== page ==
Media advisory: Experts available to discuss equine herpesvirus after Colorado horse euthanized

Equine infectious disease experts at Colorado State University are available to discuss with reporters the dangers of equine herpesvirus (EHV-1) and how to prevent potentially fatal infection among horses, especially those traveling to rodeos, clinics, horse shows and other events this spring and summer.

On Wednesday morning, the Colorado Department of Agriculture State Veterinarian’s Office announced that a suspected case of equine herpes myeloencephalitis, caused by EHV-1, tested positive, as confirmed by the CSU Veterinary Diagnostic Laboratories. The horse was euthanized after developing severe neurological symptoms.

The horse recently had been at junior rodeo events in Henderson, Eagle and Rocky Ford, Colo., signaling the potential for infectious disease in other horses at these events.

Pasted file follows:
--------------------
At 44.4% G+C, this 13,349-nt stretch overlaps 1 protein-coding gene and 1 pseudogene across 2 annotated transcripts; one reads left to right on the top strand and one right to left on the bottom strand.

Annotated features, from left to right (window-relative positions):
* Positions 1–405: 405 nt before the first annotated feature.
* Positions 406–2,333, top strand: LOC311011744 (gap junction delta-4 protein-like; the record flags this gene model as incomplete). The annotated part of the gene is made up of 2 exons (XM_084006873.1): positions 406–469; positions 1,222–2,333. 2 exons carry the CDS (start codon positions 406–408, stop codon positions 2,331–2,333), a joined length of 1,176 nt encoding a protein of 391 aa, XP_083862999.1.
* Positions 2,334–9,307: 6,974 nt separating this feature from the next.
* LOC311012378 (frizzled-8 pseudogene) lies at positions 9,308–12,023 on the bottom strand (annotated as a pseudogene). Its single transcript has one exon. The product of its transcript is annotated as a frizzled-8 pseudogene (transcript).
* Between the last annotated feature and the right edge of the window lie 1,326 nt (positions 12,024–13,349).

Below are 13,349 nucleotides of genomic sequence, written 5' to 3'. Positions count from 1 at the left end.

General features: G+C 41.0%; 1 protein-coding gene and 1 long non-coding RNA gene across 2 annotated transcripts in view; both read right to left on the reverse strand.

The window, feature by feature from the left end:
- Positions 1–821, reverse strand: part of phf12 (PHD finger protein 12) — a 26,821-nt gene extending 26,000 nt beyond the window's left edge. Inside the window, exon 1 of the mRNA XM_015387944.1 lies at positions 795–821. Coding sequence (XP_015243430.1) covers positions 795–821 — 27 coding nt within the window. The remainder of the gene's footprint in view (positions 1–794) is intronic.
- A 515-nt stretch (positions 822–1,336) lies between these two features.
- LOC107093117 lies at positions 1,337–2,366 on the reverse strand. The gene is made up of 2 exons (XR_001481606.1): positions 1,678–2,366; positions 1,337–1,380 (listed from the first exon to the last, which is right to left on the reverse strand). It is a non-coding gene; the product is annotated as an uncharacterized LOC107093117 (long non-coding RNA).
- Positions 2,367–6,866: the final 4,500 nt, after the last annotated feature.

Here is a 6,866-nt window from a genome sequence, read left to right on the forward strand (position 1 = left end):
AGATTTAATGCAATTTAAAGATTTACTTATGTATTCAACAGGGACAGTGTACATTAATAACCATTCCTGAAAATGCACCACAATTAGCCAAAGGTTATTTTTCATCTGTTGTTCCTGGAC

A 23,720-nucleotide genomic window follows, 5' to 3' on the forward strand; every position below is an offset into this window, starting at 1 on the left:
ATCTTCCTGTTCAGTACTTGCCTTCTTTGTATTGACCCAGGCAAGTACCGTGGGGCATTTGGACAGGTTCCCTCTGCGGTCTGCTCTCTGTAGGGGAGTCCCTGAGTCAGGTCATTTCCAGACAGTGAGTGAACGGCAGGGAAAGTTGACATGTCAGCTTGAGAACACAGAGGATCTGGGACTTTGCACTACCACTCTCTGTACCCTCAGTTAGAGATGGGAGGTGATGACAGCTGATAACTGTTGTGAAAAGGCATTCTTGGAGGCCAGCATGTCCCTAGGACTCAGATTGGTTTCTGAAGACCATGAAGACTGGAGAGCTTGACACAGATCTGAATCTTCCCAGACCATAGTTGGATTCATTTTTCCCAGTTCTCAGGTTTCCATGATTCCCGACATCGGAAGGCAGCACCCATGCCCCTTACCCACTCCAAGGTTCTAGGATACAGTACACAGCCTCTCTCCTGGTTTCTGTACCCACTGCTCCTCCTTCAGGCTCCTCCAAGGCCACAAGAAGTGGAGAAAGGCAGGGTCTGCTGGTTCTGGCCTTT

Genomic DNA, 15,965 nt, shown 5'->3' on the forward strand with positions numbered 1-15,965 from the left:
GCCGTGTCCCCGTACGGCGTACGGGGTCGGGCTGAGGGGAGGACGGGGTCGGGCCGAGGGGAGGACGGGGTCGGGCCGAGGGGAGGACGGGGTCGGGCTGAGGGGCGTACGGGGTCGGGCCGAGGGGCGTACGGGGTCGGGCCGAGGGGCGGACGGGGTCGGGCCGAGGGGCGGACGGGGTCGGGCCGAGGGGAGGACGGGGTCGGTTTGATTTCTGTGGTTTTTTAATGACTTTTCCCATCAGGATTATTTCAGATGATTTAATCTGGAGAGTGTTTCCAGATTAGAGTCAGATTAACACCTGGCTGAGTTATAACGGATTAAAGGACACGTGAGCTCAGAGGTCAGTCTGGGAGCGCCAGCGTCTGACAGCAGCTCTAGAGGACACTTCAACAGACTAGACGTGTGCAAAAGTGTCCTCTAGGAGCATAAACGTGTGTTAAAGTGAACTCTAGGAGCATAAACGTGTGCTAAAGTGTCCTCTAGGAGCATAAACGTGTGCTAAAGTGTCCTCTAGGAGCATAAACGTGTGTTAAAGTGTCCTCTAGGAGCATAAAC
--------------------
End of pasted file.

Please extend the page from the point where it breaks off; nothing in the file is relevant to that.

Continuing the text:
A second horse, housed on the same property with the horse that tested positive, is showing early signs of illness, the State Veterinarian’s Office said.

As horses travel to summer equine events, it’s critical to understand the virus, how it spreads, signs of illness – and, most important, biosecurity steps to prevent this dangerous infectious disease.

The following CSU experts are available Friday for interviews on these topics:

• Dr. Jerry Black, equine veterinarian and director of the CSU Equine Sciences Program and Equine Reproduction Laboratory. Black is a contributor to the National Equine Health Plan, designed to help the horse industry anticipate and respond to infectious disease outbreak.

• Dr. Paul Morley, veterinarian and expert in epidemiology and biosecurity. Morley is director of biosecurity for CSU’s James L. Voss Veterinary Teaching Hospital and has investigated patterns of disease occurrence, evaluating risk factors and methods of disease prevention.

Available later:

• Dr. Josie Traub-Dargatz, a veterinarian in equine internal medicine who specializes in population-based studies of equine infectious diseases and disease-control methods. Traub-Dargatz conducts training in biosecurity for equine facilities and veterinary hospitals; she also conducts field-based studies of outbreaks of equine infectious diseases

To set up an interview, contact Jeff Dodge at (970) 491-4251 or